Helpful hints for brewing your first beer kit.
This list of instructions is designed for the first time brewer of beer and assumes no prior knowledge. The major problem with all instructions I have read is that they presume a knowledge of certain procedures and terms which may not always be the case.
So you have tried somebody else's home brew, liked the taste and have decided to have a go yourself. Good on you, brewing your own beer is an immensely satisfying experience, the first thing you need to know is that most brewers are a do it yourself lot with very definite ideas about how things should or should not be done. Most brewers will tell you that such and such a brand produces by far the best brew and you MUST do this and that to it to make it perfect. There is nothing wrong with this, and if you stick to brewing you will develop your own favourite methods yourself. However, in terms of knowledge it is much safer to talk to your specialty brew shop who will have had a chance to test the individual ways of doing things and advise on the best methods. Now you have bought your starter kit, have a million words of advice floating around in you head and are preparing to get your first brew down, great.
Lay out all your bits and pieces on a bench. To start you should have a brewing barrel, lid, rubber lid seal, airlock, airlock grommet, tap, sodium metabisuphite or other sterilizer, beer kit, sugar or dextrose, and a hydrometer (optional but very useful).
Take your barrel and screw out the bung in the tap hole and screw in the tap.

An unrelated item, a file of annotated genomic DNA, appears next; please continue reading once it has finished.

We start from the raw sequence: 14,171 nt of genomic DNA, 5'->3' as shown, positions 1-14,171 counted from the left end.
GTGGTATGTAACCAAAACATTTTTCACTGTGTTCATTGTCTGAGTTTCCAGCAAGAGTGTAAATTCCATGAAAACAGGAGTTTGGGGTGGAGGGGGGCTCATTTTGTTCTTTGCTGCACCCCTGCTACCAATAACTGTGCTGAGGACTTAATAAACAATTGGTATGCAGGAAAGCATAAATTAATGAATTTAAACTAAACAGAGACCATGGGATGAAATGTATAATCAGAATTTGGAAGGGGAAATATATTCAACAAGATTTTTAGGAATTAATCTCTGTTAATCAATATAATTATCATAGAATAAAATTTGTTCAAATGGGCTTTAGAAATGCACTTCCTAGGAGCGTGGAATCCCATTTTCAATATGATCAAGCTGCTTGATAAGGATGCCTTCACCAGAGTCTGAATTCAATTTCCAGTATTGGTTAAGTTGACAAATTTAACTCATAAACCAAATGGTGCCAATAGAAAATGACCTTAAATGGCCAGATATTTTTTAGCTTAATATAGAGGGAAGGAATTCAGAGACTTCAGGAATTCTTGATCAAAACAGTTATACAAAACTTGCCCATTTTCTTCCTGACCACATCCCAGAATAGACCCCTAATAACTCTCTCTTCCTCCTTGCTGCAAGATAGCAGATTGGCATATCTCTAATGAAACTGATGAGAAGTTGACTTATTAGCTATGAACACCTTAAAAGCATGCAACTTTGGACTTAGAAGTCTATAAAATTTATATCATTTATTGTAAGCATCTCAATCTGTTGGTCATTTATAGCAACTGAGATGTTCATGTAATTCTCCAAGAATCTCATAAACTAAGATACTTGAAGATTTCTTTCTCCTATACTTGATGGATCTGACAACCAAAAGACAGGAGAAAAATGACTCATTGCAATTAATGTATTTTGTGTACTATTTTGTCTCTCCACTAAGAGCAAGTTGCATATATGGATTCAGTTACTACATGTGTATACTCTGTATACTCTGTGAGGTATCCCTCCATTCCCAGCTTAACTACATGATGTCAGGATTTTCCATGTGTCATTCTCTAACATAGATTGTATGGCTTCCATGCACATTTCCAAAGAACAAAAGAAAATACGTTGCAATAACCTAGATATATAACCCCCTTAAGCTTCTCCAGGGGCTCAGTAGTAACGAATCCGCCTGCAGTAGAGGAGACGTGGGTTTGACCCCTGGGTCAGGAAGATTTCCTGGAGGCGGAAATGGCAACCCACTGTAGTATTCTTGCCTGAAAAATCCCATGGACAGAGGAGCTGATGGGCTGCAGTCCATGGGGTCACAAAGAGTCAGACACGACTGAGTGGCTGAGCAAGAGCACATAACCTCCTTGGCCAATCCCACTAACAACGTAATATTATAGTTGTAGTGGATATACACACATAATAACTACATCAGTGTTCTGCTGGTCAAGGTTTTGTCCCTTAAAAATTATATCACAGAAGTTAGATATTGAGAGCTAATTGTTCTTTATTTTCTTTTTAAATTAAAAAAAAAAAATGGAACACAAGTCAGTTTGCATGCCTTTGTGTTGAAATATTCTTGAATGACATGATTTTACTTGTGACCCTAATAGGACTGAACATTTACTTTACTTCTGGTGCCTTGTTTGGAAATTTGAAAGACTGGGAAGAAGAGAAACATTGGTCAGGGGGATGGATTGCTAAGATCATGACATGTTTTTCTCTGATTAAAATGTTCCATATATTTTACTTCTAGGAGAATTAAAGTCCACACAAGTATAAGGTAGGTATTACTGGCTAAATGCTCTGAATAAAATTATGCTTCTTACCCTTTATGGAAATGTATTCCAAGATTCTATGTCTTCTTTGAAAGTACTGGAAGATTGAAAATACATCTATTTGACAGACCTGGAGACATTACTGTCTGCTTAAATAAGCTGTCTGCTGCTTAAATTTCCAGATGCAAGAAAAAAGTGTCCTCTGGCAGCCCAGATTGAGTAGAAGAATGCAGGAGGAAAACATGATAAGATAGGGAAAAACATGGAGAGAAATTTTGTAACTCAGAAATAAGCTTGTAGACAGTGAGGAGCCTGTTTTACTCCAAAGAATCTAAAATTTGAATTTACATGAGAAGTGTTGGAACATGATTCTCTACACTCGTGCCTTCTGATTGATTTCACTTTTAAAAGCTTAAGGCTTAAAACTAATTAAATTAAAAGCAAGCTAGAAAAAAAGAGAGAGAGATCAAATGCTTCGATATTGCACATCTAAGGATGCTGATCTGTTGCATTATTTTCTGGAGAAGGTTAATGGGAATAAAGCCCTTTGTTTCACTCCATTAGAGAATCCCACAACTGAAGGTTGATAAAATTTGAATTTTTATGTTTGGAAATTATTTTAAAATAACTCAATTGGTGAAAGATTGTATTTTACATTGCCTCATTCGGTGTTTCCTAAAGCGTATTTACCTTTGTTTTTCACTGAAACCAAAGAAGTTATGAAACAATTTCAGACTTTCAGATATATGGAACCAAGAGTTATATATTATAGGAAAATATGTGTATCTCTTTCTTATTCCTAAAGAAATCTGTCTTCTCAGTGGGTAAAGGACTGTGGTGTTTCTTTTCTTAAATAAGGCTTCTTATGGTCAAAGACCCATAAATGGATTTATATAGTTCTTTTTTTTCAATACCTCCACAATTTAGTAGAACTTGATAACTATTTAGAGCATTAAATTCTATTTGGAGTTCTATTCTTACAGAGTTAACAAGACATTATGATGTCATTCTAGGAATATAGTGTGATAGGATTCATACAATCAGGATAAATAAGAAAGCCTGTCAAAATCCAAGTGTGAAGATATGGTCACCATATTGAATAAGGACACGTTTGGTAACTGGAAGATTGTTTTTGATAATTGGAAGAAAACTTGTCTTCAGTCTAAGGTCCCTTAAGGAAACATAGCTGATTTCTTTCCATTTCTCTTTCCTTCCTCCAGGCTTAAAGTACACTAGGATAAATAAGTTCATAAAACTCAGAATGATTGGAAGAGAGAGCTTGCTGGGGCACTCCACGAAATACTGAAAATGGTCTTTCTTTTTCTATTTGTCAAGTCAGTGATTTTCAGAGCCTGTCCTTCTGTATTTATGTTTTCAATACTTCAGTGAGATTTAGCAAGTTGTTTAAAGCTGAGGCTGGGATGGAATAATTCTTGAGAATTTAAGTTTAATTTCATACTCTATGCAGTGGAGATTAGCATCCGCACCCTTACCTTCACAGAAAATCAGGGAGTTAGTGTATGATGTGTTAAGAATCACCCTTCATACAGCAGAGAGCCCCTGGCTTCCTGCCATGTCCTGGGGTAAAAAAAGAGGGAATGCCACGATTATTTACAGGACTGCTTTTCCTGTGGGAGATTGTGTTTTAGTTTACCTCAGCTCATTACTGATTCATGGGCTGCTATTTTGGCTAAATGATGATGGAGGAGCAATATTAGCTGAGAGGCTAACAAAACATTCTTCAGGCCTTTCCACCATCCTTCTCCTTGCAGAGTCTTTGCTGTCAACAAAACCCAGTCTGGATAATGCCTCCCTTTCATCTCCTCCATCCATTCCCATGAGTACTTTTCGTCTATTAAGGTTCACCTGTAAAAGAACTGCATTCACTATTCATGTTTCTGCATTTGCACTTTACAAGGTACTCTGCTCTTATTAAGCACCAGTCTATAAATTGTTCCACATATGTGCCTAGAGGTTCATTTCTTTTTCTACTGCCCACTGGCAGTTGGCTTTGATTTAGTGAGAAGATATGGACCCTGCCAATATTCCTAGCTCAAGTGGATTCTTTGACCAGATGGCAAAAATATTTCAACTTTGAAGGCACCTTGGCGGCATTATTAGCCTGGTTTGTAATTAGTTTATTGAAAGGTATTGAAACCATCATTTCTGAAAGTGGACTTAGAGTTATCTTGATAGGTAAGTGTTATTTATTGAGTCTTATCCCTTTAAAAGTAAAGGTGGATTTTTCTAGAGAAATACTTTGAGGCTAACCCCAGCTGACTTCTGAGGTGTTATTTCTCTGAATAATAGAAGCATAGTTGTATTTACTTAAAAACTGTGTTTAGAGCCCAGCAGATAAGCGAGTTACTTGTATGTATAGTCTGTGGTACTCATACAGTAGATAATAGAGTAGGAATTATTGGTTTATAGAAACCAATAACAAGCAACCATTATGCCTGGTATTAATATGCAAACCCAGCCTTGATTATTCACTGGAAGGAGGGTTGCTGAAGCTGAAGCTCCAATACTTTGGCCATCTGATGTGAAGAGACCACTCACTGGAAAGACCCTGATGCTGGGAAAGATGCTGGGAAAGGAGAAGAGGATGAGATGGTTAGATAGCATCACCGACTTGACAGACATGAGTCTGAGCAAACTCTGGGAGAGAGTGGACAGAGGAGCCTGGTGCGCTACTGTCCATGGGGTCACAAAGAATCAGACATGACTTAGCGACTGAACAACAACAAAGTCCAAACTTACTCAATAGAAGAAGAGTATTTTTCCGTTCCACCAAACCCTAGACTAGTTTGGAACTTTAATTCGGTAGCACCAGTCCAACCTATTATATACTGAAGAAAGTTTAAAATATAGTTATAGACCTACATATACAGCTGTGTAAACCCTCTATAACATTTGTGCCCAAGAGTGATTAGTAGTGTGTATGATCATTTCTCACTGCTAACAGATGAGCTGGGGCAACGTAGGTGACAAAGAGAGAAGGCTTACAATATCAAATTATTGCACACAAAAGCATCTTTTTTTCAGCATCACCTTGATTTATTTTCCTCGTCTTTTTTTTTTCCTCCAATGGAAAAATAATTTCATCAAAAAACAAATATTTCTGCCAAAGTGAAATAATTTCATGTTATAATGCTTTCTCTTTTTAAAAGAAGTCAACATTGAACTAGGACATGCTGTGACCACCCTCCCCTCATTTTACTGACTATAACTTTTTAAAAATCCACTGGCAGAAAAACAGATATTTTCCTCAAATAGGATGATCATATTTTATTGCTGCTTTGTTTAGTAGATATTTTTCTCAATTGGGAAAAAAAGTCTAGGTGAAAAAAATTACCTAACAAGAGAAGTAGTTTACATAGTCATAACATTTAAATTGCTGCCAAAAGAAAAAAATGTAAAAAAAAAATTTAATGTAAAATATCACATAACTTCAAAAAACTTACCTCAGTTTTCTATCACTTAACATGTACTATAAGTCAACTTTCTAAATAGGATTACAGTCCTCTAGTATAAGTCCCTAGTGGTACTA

Mix up a sodium metabisulphite solution in the bottom of your barrel in the following way. Put two litres of lukewarm water in the bottom of your barrel and dissolve into it two teaspoons of sodium metabisuphite. Rotate your barrel around to ensure it gets a good wetting, but it is the gas given off that does much of the sterilising so it is not necessary to have the whole interior of the barrel immersed in the solution. Into the solution put your rubber lid seal, airlock and grommet.
Look at your lid, you may need to drill out the airlock hole. Make sure you don't drill the hole larger than the diameter of the grommet and keep the sides as smooth as possible to get a tight fit.
After the solution has been in the barrel for 30 minutes or so, pour some out through the tap to make sure that the tap is sterilised and tip the rest away. It is not a bad idea to use some of this solution in your airlock, so that if you have a "rogue" brew that bubbles out through the airlock you reduce the chance of bacterial infection.
Put some water out of the hot tap into the sink. Take off the beerkit outer lid and take out the yeast. Soak your beer kit can in the sink lid first, this makes it easier to pour. Boil up two litres of water and pour it into the bottom of your barrel. Take a towel and pick up your beer kit can and remove the lid with a can opener, & pour the malt/hops mixture into the water in the bottom of your barrel. Pour out as much as you can and then pour boiling water into the almost empty can giving it a good stir around, to remove as much of the malt as is possible. It is the malt which gives your beer its body so the more you can extract from the can the better. During any stirring process be sure to use plastic implements. Not wood, as bacteria ingrained in wood can easily spoil your brew. Stir the malt and water well making sure all the malt has dissolved and pour in 1kg of white sugar or (Preferably,) dextrose. Give the brew another good stir to dissolve the brewing sugar and top up the volume to 23 litres (or kit instructions) with cold water.
Put the rubber seal into the lid and insert the airlock. The water or solution in the airlock should be about half way up the barrel of the airlock on both sides.